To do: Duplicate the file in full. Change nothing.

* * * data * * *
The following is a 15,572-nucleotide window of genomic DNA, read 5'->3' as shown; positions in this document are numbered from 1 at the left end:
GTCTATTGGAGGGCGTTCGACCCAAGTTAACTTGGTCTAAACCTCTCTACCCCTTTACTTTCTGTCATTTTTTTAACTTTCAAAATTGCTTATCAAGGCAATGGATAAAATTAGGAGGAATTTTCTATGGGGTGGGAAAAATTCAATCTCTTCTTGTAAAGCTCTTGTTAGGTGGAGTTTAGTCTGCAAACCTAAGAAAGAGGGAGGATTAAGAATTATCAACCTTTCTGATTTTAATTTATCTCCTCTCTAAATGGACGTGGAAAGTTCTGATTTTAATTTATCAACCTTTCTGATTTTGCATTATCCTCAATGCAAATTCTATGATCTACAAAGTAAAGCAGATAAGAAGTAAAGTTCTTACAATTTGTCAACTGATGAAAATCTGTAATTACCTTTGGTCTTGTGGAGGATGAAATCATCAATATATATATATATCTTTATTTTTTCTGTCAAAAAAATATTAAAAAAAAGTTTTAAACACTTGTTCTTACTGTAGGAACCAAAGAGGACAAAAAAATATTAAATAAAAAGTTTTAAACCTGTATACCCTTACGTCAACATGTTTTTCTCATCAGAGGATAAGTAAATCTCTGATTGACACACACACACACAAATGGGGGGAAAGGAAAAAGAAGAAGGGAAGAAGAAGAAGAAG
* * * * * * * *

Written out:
The following is a 15,572-nucleotide window of genomic DNA, read 5'->3' as shown; positions in this document are numbered from 1 at the left end:
GTCTATTGGAGGGCGTTCGACCCAAGTTAACTTGGTCTAAACCTCTCTACCCCTTTACTTTCTGTCATTTTTTTAACTTTCAAAATTGCTTATCAAGGCAATGGATAAAATTAGGAGGAATTTTCTATGGGGTGGGAAAAATTCAATCTCTTCTTGTAAAGCTCTTGTTAGGTGGAGTTTAGTCTGCAAACCTAAGAAAGAGGGAGGATTAAGAATTATCAACCTTTCTGATTTTAATTTATCTCCTCTCTAAATGGACGTGGAAAGTTCTGATTTTAATTTATCAACCTTTCTGATTTTGCATTATCCTCAATGCAAATTCTATGATCTACAAAGTAAAGCAGATAAGAAGTAAAGTTCTTACAATTTGTCAACTGATGAAAATCTGTAATTACCTTTGGTCTTGTGGAGGATGAAATCATCAATATATATATATATCTTTATTTTTTCTGTCAAAAAAATATTAAAAAAAAGTTTTAAACACTTGTTCTTACTGTAGGAACCAAAGAGGACAAAAAAATATTAAATAAAAAGTTTTAAACCTGTATACCCTTACGTCAACATGTTTTTCTCATCAGAGGATAAGTAAATCTCTGATTGACACACACACACACAAATGGGGGGAAAGGAAAAAGAAGAAGGGAAGAAGAAGAAGAAG